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Southern Literature as Migration Studies
ENGL 359
Spring 2012
Section: 01  
Crosslisting: AFAM 358, AMST 359

There is no shortage of critical discourse on the historical experience, and the continuing impact, of American acts of migration; and the South remains a place Americans--and American writers--want in equal measure to abandon and return to. This course will examine literary representations of southern migrants and will use historical and theoretical texts to rehistoricize and retheorize migration. We will consider the figure of the uprooted southerner, ideas of urbanization, and the phenomenon of the Great Migration (alongside the fact that, as Houston Baker has pertly commented, "No matter where you travel, you still be black"). We will also investigate the phenomenon of reverse migration, in which northerners head southward, and its attendant "immersion narratives." How does Southern literature contribute to (or help create) our understanding of migration and of migration studies? How does the experience of migration vary according to class, to race, to gender? What do migration and relocation mean for a people who have been, in Toni Morrison's words, continually "moved around like checkers"?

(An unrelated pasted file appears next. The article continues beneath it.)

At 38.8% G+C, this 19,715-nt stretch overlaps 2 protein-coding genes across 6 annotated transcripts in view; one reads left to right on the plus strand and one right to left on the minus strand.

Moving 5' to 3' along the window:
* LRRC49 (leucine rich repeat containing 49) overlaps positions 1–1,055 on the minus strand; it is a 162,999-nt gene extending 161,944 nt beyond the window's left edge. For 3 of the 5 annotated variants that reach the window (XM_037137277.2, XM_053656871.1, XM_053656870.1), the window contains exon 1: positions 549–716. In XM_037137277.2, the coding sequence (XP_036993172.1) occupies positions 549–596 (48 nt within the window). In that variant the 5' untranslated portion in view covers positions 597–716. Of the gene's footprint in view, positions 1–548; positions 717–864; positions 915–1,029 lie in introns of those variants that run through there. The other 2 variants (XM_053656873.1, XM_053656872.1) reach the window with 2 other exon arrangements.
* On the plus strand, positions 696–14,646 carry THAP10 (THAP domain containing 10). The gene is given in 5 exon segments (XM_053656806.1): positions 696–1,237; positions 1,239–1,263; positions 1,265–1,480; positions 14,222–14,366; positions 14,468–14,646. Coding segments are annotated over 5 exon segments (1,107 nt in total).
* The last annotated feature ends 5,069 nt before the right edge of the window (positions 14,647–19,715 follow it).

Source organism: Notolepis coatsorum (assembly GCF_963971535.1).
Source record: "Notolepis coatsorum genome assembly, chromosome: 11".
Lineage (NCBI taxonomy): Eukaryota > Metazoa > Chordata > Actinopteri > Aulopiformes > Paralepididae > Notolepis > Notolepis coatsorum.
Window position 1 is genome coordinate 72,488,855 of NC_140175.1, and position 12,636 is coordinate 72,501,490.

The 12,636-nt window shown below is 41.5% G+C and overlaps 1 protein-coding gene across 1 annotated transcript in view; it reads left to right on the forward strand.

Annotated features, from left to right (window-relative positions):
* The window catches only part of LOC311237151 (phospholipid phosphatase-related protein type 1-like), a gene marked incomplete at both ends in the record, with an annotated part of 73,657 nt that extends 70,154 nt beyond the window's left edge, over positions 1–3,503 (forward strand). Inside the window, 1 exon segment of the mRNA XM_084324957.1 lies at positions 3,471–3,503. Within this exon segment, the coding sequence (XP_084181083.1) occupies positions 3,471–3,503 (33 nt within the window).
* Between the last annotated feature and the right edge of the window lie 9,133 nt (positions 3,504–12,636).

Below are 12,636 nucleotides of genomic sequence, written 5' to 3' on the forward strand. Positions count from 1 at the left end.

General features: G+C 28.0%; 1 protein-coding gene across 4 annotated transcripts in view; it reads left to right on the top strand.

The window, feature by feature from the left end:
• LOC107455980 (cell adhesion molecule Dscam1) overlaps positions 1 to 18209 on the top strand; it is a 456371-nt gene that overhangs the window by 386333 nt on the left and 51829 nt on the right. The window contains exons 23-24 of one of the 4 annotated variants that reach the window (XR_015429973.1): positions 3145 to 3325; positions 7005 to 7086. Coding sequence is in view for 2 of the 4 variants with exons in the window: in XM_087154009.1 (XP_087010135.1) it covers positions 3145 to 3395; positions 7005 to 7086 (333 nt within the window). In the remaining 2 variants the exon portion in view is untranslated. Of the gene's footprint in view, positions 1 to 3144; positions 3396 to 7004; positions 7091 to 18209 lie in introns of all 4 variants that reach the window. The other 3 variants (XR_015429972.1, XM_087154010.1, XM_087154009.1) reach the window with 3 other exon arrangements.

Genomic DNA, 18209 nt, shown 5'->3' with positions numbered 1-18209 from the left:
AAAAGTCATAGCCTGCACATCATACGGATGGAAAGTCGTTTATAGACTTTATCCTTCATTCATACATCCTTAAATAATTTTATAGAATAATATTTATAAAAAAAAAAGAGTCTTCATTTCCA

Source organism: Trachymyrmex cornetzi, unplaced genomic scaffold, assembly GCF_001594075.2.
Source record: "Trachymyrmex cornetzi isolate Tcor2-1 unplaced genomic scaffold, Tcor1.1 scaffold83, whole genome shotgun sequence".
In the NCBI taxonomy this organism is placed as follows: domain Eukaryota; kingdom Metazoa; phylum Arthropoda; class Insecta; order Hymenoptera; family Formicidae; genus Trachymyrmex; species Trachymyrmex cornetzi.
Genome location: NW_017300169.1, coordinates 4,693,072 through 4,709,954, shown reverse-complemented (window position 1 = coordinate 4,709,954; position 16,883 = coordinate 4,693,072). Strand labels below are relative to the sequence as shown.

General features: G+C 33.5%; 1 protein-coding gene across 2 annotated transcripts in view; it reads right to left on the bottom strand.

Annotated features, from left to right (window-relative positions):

Essential Capabilities: Interpretation, Writing
Credit: 1 Gen Ed Area Dept: HA ENGL
Course Format: SeminarGrading Mode: Graded
Level: UGRD Prerequisites: None
Fulfills a Major Requirement for: (AMST)
Past Enrollment Probability: Not Available

Last Updated on JUL-18-2024
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